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The total number of truck driver drug violations increased by 10% in 2021, compared with total numbers reported in 2020, according to a new federal Drug & Alcohol Clearinghouse summary report.
The new Federal Motor Carrier Safety Administration report said the number of driver drug violations in all of 2021 totaled 58,215, compared with 52,810 in 2020, when the Clearinghouse first went into effect on Jan. 6 .
Those numbers include drug test failures, disqualifications resulting from carrier knowledge of a driver’s drug use and refusals by drivers to take a drug test, the report said.
However, positive drug tests accounted for the overwhelming majority of drug violations, rising in 2021 to 55,223, from 53,557 the prior year. By far, the largest number of positive driver test results were for marijuana, which increased to 31,085 in 2021, up from 29,511 the prior year. Positive marijuana test results totaled more than 55% of all driver drug test failures.
The number of positive cocaine test results also increased, to 8,765 for all of 2021, from 7,940 the prior year.
Positive drug test numbers slightly declined for 11 of 12 other drug test categories.
The report numbers continued to raise concerns about the large number of drivers who, after being disqualified to drive after drug violations, did not enroll in the agency’s return-to-work program and pass a subsequent drug re-test to get back behind the wheel.
As of Jan. 1, 104,840 drivers had at least one drug or alcohol violation, but of that number only 23,788 CDL and CLP holders were in not-prohibited from driving status after passing return-to-duty tests. By the end of 2021, 61,084 drivers had not started the return-to-duty process, according to the monthly report.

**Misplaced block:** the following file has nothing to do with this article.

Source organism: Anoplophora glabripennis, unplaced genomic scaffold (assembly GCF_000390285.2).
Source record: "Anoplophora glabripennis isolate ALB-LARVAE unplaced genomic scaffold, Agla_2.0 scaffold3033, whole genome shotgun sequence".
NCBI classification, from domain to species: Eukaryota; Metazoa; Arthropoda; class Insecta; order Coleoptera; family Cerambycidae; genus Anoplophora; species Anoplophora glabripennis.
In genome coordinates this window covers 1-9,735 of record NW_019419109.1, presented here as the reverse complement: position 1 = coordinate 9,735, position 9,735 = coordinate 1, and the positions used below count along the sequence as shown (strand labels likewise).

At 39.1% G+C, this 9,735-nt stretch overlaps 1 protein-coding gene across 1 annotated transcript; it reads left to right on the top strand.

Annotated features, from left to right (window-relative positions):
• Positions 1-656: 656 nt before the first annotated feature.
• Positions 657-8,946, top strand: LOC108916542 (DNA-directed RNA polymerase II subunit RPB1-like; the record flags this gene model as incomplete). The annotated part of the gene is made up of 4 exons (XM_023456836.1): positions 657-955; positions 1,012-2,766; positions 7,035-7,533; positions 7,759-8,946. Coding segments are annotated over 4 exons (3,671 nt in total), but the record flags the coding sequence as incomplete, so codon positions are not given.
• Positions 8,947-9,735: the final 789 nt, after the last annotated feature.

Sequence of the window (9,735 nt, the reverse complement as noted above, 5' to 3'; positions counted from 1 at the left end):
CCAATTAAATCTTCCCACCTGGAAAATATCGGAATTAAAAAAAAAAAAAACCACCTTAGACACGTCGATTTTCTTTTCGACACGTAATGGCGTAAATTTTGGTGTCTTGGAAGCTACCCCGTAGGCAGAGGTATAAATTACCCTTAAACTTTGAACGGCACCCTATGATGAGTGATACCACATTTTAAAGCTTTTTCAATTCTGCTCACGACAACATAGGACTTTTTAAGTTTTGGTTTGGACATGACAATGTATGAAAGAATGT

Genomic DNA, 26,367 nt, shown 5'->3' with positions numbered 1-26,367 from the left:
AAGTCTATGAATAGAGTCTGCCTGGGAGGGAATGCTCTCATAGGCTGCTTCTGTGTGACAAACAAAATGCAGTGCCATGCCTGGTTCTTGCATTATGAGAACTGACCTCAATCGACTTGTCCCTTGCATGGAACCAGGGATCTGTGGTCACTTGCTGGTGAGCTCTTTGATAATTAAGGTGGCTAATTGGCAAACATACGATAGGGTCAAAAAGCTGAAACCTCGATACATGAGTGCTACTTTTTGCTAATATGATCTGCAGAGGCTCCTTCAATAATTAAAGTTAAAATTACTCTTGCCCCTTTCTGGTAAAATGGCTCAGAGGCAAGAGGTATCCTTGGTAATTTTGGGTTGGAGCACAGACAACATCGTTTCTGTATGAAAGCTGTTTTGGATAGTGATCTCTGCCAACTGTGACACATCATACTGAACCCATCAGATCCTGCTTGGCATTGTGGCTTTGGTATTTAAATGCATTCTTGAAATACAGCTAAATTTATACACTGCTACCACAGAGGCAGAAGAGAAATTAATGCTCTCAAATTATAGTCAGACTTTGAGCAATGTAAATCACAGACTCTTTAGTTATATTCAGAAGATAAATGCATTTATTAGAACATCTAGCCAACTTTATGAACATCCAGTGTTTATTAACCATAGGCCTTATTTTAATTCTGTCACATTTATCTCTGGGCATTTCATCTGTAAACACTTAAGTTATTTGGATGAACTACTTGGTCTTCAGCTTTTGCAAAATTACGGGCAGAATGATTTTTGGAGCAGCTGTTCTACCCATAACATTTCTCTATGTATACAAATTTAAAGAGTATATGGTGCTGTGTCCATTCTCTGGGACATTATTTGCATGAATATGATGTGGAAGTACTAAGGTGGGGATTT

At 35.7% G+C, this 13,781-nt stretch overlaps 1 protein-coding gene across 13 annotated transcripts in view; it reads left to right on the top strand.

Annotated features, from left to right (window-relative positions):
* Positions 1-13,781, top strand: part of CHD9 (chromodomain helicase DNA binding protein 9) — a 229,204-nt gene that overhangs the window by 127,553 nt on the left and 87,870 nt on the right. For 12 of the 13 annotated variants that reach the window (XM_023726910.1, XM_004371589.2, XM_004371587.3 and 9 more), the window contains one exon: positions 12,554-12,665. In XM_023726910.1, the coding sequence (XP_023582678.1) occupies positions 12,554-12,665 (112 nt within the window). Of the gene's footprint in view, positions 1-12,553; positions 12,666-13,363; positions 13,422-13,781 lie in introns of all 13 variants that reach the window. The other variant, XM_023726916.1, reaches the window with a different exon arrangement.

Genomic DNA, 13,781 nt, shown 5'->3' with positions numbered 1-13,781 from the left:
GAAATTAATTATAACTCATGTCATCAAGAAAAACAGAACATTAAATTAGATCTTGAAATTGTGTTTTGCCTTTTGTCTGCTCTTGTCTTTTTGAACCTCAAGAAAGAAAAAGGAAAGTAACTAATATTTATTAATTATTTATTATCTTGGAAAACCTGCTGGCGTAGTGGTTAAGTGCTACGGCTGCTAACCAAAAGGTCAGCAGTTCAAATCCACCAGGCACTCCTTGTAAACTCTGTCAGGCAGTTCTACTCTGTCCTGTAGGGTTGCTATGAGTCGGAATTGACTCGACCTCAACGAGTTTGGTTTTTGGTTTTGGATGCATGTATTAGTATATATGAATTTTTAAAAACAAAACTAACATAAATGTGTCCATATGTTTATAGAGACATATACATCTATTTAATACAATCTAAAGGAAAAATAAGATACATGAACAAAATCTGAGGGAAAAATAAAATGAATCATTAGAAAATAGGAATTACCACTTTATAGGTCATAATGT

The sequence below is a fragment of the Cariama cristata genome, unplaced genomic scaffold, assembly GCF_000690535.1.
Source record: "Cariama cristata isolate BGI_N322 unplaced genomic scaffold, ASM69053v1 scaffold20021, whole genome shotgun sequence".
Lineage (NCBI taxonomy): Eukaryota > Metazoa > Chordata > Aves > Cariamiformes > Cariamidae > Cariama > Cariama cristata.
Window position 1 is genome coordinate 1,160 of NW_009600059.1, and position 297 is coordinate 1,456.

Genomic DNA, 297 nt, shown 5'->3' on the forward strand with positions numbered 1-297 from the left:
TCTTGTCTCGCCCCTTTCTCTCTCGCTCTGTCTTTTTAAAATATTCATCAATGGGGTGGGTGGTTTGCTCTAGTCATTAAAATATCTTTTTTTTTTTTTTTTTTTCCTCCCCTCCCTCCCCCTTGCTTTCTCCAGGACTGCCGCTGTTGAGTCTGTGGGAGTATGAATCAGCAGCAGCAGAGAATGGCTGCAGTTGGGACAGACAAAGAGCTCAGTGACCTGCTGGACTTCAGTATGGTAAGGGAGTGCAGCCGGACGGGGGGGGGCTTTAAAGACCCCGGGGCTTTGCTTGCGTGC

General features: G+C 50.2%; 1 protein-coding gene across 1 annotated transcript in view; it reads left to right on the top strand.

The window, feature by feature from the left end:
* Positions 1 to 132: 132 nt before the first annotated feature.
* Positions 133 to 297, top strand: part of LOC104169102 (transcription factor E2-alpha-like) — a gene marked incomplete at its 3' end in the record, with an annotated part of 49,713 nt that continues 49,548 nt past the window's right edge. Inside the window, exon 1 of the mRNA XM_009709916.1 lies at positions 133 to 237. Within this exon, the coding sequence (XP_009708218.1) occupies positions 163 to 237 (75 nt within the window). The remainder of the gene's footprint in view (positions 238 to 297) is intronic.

Just over 81,000 drivers remain in “prohibited driving status” after receiving drug violations. Such large numbers have had some officials concerned that some drivers may be changing careers, further exacerbating the already troubling driver shortage.
“American Trucking Associations has been monitoring the monthly reporting data, specifically, data related to drivers completing the return-to-duty process,” said Dan Horvath, ATA’s vice president of safety policy. “We are engaged with FMCSA on these numbers, including the potential for a deeper dive into what may be happening to this group of drivers who do not complete the RTD process.”
“We are also working with ATA’s Controlled Substances, Driver Health & Wellness Subcommittee on furthering outreach and education to the driving community regarding the consequences of having a positive test,” Horvath added.
FMCSA did not respond to a request for comment at press time.
As of the end of 2021, 2.6 million drivers, 299,000 employers and 133,000 owner-operators have registered on the Clearinghouse website. During that same period, 10.7 million queries have been made by employers. Of that total, 3.45 million employer queries were made for pre-employment checks.
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Last year, federal regulators announced plans to crack down on state driver licensing agencies, requiring that they keep a closer watch for commercial motor vehicle drivers with drug or alcohol violations, and removing their driving privileges within 60 days after being notified of a test failure.
The Clearinghouse is an online repository of data that carriers, state driver licensing agencies and law enforcement officials will be able to use to check a commercial driver license holder’s drug and alcohol violations.
The Clearinghouse rule requires drivers to register and consent to carriers checking their record for failed drug tests or refusals to take drug tests. Employers are required to check the Clearinghouse as part of pre-employment driver investigations and screen each of their currently employed CDL drivers at least once a year.